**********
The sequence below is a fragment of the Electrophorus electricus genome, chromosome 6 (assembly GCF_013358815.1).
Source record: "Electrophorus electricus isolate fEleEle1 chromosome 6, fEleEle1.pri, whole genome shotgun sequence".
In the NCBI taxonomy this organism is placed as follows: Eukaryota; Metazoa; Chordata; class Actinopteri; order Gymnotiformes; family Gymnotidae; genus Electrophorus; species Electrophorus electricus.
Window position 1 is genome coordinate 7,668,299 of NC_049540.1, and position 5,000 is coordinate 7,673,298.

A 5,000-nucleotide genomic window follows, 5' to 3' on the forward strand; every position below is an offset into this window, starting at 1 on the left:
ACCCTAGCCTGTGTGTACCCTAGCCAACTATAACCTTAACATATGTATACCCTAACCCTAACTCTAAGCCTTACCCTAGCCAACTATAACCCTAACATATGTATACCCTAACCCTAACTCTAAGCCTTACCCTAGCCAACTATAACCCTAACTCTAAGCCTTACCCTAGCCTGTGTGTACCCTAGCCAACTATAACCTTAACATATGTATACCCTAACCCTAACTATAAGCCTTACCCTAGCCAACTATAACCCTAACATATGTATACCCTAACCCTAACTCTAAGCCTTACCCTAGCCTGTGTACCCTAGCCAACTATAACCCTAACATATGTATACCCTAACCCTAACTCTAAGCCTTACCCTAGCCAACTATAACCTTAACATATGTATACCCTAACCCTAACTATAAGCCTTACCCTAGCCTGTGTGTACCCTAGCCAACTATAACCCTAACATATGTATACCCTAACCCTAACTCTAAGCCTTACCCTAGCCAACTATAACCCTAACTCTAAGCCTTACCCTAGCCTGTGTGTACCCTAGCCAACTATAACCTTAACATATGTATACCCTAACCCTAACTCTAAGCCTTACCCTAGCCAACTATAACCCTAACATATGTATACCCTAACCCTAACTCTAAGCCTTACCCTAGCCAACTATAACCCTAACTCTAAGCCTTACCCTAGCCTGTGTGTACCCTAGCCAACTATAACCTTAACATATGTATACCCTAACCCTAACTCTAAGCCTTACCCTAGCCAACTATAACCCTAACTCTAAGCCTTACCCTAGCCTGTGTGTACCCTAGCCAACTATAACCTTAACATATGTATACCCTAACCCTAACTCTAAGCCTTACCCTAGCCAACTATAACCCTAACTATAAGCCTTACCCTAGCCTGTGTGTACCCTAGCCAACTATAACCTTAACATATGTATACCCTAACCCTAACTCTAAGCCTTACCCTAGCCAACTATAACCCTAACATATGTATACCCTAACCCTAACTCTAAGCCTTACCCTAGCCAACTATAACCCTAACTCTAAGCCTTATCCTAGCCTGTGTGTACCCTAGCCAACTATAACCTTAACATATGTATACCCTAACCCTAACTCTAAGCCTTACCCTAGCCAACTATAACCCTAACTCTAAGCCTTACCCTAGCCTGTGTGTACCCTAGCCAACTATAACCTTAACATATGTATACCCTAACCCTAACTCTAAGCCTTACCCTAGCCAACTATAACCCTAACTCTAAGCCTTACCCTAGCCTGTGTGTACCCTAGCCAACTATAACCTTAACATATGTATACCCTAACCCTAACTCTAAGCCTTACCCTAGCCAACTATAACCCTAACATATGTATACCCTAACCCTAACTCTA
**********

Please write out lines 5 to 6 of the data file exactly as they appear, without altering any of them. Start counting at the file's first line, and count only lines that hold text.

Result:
A 5,000-nucleotide genomic window follows, 5' to 3' on the forward strand; every position below is an offset into this window, starting at 1 on the left:
ACCCTAGCCTGTGTGTACCCTAGCCAACTATAACCTTAACATATGTATACCCTAACCCTAACTCTAAGCCTTACCCTAGCCAACTATAACCCTAACATATGTATACCCTAACCCTAACTCTAAGCCTTACCCTAGCCAACTATAACCCTAACTCTAAGCCTTACCCTAGCCTGTGTGTACCCTAGCCAACTATAACCTTAACATATGTATACCCTAACCCTAACTATAAGCCTTACCCTAGCCAACTATAACCCTAACATATGTATACCCTAACCCTAACTCTAAGCCTTACCCTAGCCTGTGTACCCTAGCCAACTATAACCCTAACATATGTATACCCTAACCCTAACTCTAAGCCTTACCCTAGCCAACTATAACCTTAACATATGTATACCCTAACCCTAACTATAAGCCTTACCCTAGCCTGTGTGTACCCTAGCCAACTATAACCCTAACATATGTATACCCTAACCCTAACTCTAAGCCTTACCCTAGCCAACTATAACCCTAACTCTAAGCCTTACCCTAGCCTGTGTGTACCCTAGCCAACTATAACCTTAACATATGTATACCCTAACCCTAACTCTAAGCCTTACCCTAGCCAACTATAACCCTAACATATGTATACCCTAACCCTAACTCTAAGCCTTACCCTAGCCAACTATAACCCTAACTCTAAGCCTTACCCTAGCCTGTGTGTACCCTAGCCAACTATAACCTTAACATATGTATACCCTAACCCTAACTCTAAGCCTTACCCTAGCCAACTATAACCCTAACTCTAAGCCTTACCCTAGCCTGTGTGTACCCTAGCCAACTATAACCTTAACATATGTATACCCTAACCCTAACTCTAAGCCTTACCCTAGCCAACTATAACCCTAACTATAAGCCTTACCCTAGCCTGTGTGTACCCTAGCCAACTATAACCTTAACATATGTATACCCTAACCCTAACTCTAAGCCTTACCCTAGCCAACTATAACCCTAACATATGTATACCCTAACCCTAACTCTAAGCCTTACCCTAGCCAACTATAACCCTAACTCTAAGCCTTATCCTAGCCTGTGTGTACCCTAGCCAACTATAACCTTAACATATGTATACCCTAACCCTAACTCTAAGCCTTACCCTAGCCAACTATAACCCTAACTCTAAGCCTTACCCTAGCCTGTGTGTACCCTAGCCAACTATAACCTTAACATATGTATACCCTAACCCTAACTCTAAGCCTTACCCTAGCCAACTATAACCCTAACTCTAAGCCTTACCCTAGCCTGTGTGTACCCTAGCCAACTATAACCTTAACATATGTATACCCTAACCCTAACTCTAAGCCTTACCCTAGCCAACTATAACCCTAACATATGTATACCCTAACCCTAACTCTA